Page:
·
Registered
Joined
·
6,829 Posts
I'm not convinced that street tires heat-cycle out on track like R-comps and race slicks, but the rubber certainly deteriorates and hardens over time. I think of this effect as weathering (temperature swings, sun, rain, etc.) rather than heat-cycling.

I must be at the other end of the continuum from beez (4 sets of PS2s in 3.5 years), as I just ditched my OEM PS2s for a new set of RE-11s after 3.5 years. Yes, they had become noticeably less grippy than they were a year or so ago, but the rears were down to the wear bars anyway.

There was/is an old rumor to the effect that high performance summer tires are constructed with a harder compound near the wear bars, so they will wear slower toward the end. That was supposedly justified as a "safety" feature, but, if so, I guess sliding around more in the rain wasn't considered. The sidewall rubber seems to harden over time as well, which seems consistent with the time-in-service and weathering explanation.
It will be interesting to see how my RE-11s compare to the PS2s over time, since I don't use the street tires as much as I used to...

brad
 

·
Registered
Joined
·
2,747 Posts
Discussion Starter #14
I'm not convinced that street tires heat-cycle out on track like R-comps and race slicks, but the rubber certainly deteriorates and hardens over time. I think of this effect as weathering (temperature swings, sun, rain, etc.) rather than heat-cycling.

I tend to agree with Jim. I don't have the track experience that all you guys have, but my gut tells me Michelin wouldn't produce a widely used consumer street tire that heat cycles that badly. It probably is just weathering.

Also the tires come off every winter and sit in a warm basement, don't know if that has any effect.
 

·
Boxster Enthusiast
Joined
·
1,733 Posts
My rear PS2s would always lose traction when they got near the wear bars. I drive 15K miles a year which is about how many miles I get from my rear tires.
 

·
Registered
Joined
·
196 Posts
Fascinating thread all. I just replaced my PS2s with RE-11s, primarily because I wanted to get two DE run days on 'sticky' tires before the snow falls, and am very excited to try them out on the track.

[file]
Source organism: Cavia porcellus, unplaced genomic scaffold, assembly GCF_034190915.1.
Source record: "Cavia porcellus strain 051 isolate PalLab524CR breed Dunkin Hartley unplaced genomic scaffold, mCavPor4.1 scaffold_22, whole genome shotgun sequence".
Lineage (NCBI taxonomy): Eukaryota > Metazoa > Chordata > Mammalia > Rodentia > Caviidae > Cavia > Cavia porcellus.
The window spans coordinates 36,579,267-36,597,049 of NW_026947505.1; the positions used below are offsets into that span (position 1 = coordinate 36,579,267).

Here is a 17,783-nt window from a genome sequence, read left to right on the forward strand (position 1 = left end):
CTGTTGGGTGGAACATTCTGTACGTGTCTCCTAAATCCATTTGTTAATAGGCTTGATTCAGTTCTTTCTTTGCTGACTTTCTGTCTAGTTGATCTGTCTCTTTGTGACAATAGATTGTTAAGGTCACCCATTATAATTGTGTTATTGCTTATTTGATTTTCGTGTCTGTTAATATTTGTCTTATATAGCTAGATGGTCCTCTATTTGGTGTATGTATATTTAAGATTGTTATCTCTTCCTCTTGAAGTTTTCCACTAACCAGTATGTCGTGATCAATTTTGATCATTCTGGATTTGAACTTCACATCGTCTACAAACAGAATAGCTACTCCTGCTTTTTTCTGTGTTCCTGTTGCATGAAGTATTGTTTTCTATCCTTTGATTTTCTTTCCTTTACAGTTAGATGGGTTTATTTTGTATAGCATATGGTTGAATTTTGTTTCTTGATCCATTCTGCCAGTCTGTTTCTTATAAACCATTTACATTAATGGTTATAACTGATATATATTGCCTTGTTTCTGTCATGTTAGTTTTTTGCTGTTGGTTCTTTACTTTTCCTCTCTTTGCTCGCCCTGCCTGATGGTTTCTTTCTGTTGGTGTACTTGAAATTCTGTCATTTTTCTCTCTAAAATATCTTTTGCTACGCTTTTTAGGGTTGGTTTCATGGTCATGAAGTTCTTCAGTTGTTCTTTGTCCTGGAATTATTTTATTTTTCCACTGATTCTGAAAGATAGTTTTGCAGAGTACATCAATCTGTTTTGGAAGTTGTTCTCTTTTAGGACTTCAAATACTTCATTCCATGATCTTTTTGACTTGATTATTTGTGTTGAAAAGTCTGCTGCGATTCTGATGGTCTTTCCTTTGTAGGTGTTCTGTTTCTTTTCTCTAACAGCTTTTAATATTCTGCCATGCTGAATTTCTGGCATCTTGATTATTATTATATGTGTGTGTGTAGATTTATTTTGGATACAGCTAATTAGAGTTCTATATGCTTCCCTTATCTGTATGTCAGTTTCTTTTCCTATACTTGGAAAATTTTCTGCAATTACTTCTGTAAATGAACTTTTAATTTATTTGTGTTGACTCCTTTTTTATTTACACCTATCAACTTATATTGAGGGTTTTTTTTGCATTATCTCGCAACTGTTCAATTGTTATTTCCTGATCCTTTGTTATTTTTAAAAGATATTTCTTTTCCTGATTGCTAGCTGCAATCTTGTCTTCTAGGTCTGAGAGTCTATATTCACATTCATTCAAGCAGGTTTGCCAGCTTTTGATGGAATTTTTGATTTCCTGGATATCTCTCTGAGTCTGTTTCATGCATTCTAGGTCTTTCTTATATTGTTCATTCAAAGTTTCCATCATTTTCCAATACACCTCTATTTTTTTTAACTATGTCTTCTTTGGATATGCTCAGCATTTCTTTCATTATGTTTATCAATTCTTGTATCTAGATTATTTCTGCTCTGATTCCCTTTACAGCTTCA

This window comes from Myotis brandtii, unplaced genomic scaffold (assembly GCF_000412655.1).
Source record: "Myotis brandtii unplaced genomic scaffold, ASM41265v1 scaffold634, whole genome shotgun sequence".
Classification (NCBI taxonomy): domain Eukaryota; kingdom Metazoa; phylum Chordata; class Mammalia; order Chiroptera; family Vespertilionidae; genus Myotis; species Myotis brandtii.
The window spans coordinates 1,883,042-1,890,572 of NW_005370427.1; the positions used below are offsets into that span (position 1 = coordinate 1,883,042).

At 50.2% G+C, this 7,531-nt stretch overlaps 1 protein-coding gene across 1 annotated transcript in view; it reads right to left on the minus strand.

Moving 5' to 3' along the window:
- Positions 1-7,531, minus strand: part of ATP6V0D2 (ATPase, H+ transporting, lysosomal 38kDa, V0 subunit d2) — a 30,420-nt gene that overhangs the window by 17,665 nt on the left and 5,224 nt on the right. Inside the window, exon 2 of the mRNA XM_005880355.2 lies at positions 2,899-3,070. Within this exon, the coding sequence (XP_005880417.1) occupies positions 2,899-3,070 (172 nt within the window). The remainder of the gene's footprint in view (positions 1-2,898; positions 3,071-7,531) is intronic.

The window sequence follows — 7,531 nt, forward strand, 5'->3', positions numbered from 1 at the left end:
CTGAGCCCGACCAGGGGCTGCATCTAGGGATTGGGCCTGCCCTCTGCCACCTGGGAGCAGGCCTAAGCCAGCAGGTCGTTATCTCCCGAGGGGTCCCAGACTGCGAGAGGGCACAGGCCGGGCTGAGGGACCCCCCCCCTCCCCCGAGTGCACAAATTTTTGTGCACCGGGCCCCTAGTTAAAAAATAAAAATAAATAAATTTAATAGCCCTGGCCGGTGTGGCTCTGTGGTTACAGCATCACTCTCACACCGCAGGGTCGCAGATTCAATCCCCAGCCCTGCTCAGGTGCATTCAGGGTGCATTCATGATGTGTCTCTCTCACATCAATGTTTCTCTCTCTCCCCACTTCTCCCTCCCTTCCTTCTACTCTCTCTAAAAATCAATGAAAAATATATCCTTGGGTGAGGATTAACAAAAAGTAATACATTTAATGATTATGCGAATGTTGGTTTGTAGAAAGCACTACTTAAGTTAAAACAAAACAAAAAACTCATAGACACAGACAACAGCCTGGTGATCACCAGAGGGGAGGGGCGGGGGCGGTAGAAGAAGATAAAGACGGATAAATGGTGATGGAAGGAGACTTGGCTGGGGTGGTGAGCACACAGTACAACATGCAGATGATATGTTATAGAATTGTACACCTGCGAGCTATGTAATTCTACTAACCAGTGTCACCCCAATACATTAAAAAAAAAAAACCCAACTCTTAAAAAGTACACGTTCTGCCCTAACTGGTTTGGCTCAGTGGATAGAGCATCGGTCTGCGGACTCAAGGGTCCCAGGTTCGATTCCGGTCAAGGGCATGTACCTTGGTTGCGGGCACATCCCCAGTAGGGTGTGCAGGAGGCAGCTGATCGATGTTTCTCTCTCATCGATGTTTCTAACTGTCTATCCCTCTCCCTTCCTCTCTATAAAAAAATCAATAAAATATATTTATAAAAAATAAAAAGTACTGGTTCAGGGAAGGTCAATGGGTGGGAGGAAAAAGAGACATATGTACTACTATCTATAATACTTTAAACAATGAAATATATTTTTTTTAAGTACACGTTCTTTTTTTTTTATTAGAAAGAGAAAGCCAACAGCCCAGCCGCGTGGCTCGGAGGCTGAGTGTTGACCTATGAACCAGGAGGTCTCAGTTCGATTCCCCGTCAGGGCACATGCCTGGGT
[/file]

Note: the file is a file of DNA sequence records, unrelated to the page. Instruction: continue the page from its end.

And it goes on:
The outer edges of the PS2s were fairly worn on the fronts, although all four still had a little tread above the bars. Once the tires were off, I took a good look at them with the Porsche mechanic and at first glance I felt like I may have pulled the trigger on the PS2s a little early. He pointed out that all of the tires had small cracks running in between the tread grooves (weathering?). They also were very loud when driving and seemed overly firm (I bought the car used and the tread was about half gone at that time, so I didn't know how new tires would be). They were not too bad on the track after letting out a proper amount of air.

I've only got about 20 miles on the RE-11s, and my mechanic said that the chemical used to help release the tires from the mold would need to wear off before the tires would get sticky. My first attempt going around a corner fast did not go too well (not sure what happened, but it didn't hold the corner). They also don't seem as responsive as the PS2s, but again, only 20 miles so far.

Any thoughts?
 

·
Crusin worlds most isolated city
Joined
·
3,758 Posts
If the surface is not shinny anymore then you are good to go.
Now the trick is for the R specs to work correctly you must first get them HOT. Dont expect too much if they are warm or cold. Also different brand tyres will have different characteristics at different temperatures in this respect.
 

·
Registered
Joined
·
196 Posts
Thanks. Yea, the mechanic who installed them said 50 miles, but I read on another thread that it was 500 miles! I'd better get busy driving - the DE is less than three weeks away!:drivingskid:
 
1 - 20 of 26 Posts
Top